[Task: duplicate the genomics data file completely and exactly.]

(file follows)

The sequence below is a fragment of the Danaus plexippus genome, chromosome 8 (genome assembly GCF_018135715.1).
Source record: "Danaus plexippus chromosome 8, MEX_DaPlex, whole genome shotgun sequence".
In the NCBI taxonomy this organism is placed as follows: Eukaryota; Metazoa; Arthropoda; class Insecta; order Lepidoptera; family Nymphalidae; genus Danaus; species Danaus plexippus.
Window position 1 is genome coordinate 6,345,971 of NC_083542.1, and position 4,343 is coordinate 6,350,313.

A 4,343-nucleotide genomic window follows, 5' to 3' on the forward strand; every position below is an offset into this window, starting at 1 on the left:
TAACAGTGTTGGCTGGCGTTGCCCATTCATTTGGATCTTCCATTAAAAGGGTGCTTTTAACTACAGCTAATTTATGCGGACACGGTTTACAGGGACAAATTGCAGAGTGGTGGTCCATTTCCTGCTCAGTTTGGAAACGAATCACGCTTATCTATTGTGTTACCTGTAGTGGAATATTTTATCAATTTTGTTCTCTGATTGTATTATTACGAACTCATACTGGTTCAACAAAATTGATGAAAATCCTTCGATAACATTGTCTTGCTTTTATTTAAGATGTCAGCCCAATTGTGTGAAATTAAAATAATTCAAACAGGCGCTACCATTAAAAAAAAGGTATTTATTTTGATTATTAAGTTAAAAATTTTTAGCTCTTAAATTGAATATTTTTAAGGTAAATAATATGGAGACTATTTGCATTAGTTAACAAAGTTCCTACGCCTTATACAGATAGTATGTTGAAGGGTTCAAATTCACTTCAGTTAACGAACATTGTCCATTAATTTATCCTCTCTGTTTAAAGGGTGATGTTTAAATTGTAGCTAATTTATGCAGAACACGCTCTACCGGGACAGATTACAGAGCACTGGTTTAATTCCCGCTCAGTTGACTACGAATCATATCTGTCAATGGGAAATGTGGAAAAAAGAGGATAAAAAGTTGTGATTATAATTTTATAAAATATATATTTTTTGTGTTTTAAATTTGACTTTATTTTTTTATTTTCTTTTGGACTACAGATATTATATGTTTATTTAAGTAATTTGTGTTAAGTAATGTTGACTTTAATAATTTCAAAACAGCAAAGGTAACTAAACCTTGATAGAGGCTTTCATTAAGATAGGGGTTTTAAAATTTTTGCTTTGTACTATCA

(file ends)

The sequence below is a fragment of the Danaus plexippus genome, chromosome 8 (genome assembly GCF_018135715.1).
Source record: "Danaus plexippus chromosome 8, MEX_DaPlex, whole genome shotgun sequence".
In the NCBI taxonomy this organism is placed as follows: Eukaryota; Metazoa; Arthropoda; class Insecta; order Lepidoptera; family Nymphalidae; genus Danaus; species Danaus plexippus.
Window position 1 is genome coordinate 6,345,971 of NC_083542.1, and position 4,343 is coordinate 6,350,313.

A 4,343-nucleotide genomic window follows, 5' to 3' on the forward strand; every position below is an offset into this window, starting at 1 on the left:
TAACAGTGTTGGCTGGCGTTGCCCATTCATTTGGATCTTCCATTAAAAGGGTGCTTTTAACTACAGCTAATTTATGCGGACACGGTTTACAGGGACAAATTGCAGAGTGGTGGTCCATTTCCTGCTCAGTTTGGAAACGAATCACGCTTATCTATTGTGTTACCTGTAGTGGAATATTTTATCAATTTTGTTCTCTGATTGTATTATTACGAACTCATACTGGTTCAACAAAATTGATGAAAATCCTTCGATAACATTGTCTTGCTTTTATTTAAGATGTCAGCCCAATTGTGTGAAATTAAAATAATTCAAACAGGCGCTACCATTAAAAAAAAGGTATTTATTTTGATTATTAAGTTAAAAATTTTTAGCTCTTAAATTGAATATTTTTAAGGTAAATAATATGGAGACTATTTGCATTAGTTAACAAAGTTCCTACGCCTTATACAGATAGTATGTTGAAGGGTTCAAATTCACTTCAGTTAACGAACATTGTCCATTAATTTATCCTCTCTGTTTAAAGGGTGATGTTTAAATTGTAGCTAATTTATGCAGAACACGCTCTACCGGGACAGATTACAGAGCACTGGTTTAATTCCCGCTCAGTTGACTACGAATCATATCTGTCAATGGGAAATGTGGAAAAAAGAGGATAAAAAGTTGTGATTATAATTTTATAAAATATATATTTTTTGTGTTTTAAATTTGACTTTATTTTTTTATTTTCTTTTGGACTACAGATATTATATGTTTATTTAAGTAATTTGTGTTAAGTAATGTTGACTTTAATAATTTCAAAACAGCAAAGGTAACTAAACCTTGATAGAGGCTTTCATTAAGATAGGGGTTTTAAAATTTTTGCTTTGTACTATCA